A topic that often comes up with clients is how mental health can impact a divorce proceeding. Depending on the mental health issue involved, this can complicate how issues such as child custody and spousal support are resolved. This can make it difficult for both parents to reach amicable agreements. It is best to work with experienced family lawyers to help you navigate the court process as smoothly as possible.
Mental Illness and Child Custody
If your spouse has a mental illness, this may help you obtain custody, but this is not so simple. First off, it is important to note whether a professional has properly diagnosed your spouse’s mental illness. You cannot diagnose them yourself. If there is a proper diagnosis, the next question is whether your spouse agrees with the diagnosis, or is in denial. An important question that needs to be asked is whether the mental illness will negatively affect your spouse’s ability to spend meaningful time with your children when they are in your spouse’s care. Moreover, most mental illnesses, when properly treated, may not be a barrier to being an effective parent. So, it is important for your spouse to be proactive and seek out help.
You will also need to know what treatment your spouse has received from his or her physician, and whether they are complying with this treatment. This does not mean self-medicating, unless the doctor has specified otherwise. It is important for your spouse to be serious about their treatment since for some individuals mental illness may be with them for life.
If your spouse is in denial about their mental illness, this could spell trouble. A judge will identify a mental illness as a potential problem. This is why your spouse can benefit from obtaining a proper diagnosis, and treating it accordingly.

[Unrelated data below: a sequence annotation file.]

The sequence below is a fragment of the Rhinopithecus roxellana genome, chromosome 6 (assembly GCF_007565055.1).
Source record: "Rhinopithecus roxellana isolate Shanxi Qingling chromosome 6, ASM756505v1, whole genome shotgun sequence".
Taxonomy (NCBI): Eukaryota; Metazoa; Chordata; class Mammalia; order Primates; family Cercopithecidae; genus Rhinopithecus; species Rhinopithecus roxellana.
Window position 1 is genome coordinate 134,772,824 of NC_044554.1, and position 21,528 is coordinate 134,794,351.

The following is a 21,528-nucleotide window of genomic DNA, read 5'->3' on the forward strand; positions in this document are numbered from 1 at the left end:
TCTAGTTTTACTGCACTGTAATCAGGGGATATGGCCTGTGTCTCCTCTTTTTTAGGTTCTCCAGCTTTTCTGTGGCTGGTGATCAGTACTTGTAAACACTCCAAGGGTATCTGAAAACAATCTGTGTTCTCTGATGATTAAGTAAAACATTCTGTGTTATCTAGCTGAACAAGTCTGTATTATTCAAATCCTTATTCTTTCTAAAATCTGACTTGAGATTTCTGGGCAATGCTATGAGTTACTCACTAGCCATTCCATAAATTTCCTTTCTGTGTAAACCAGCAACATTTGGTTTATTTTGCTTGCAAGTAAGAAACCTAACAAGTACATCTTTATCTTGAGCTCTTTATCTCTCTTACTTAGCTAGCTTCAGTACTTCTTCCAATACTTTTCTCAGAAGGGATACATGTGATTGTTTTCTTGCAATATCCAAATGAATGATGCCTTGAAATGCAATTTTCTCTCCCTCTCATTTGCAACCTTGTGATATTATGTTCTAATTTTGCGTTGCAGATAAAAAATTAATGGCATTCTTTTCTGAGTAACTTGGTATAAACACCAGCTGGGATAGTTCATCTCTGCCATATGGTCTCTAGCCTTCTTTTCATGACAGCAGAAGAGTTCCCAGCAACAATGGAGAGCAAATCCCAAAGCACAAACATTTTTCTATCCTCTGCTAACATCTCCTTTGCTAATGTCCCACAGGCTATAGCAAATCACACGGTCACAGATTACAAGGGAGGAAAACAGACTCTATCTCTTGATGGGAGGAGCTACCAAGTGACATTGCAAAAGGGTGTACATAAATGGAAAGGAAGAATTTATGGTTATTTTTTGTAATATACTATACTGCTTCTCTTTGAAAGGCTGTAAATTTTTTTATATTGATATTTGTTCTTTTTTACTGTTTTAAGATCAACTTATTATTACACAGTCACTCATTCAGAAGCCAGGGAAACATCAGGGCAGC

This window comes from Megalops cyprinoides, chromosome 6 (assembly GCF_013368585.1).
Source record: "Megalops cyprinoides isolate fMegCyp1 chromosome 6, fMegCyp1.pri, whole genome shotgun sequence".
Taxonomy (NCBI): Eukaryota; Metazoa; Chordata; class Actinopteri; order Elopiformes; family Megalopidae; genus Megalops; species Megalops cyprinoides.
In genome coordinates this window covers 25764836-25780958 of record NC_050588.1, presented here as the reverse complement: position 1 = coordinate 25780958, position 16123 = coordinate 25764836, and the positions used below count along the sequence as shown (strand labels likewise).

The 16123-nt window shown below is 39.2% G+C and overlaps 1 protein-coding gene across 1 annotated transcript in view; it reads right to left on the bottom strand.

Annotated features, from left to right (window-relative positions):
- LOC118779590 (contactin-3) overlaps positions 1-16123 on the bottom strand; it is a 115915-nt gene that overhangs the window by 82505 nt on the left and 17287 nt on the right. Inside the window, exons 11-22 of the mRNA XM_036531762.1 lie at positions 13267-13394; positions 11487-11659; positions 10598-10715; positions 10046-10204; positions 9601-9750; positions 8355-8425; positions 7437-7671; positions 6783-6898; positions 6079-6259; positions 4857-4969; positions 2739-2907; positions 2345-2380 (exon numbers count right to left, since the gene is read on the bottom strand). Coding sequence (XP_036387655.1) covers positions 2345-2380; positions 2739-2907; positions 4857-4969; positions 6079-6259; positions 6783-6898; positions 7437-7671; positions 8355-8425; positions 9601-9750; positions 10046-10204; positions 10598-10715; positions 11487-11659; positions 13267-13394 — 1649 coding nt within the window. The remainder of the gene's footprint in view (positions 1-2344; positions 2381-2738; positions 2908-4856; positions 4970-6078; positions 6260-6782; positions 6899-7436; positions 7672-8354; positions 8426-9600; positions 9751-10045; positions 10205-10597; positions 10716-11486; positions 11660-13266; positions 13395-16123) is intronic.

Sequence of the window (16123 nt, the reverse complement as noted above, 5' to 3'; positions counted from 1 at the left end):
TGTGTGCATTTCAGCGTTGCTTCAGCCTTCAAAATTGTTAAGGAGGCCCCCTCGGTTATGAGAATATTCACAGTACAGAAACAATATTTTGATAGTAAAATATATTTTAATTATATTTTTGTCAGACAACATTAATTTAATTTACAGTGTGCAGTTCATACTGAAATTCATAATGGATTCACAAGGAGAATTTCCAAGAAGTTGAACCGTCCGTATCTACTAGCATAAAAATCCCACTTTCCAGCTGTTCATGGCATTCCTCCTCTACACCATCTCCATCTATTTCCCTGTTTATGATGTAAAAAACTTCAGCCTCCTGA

Courts will always consider the best interests of a child when making decisions relating to custody and access. As per s. 24(2) of the Children’s Law Reform Act the court must consider all of the child’s needs and circumstances, including:
(a) the love, affection and emotional ties between the child and,
(i) each person, including a parent or grandparent, entitled to or claiming custody of or access to the child,
(ii) other members of the child’s family who reside with the child, and
(iii) persons involved in the child’s care and upbringing;
(b) the child’s views and preferences, if they can reasonably be ascertained;
(c) the length of time the child has lived in a stable home environment;
(d) the ability and willingness of each person applying for custody of the child to provide the child with guidance and education, the necessaries of life and any special needs of the child;
(e) the plan proposed by each person applying for custody of or access to the child for the child’s care and upbringing;
(f) the permanence and stability of the family unit with which it is proposed that the child will live;
(g) the ability of each person applying for custody of or access to the child to act as a parent; and
(h) any familial relationship between the child and each person who is a party to the application.
As you can see, these factors strongly take into account the well-being of the child and each parent’s ability to ensure this well-being. As unfortunate as this may be, mental illness can impact a person’s ability to act as a parent, most importantly their ability to make decisions for the child. While this is not the case for everyone battling mental illness, the courts will take this into account to ensure that the child’s best interests will always be taken care of.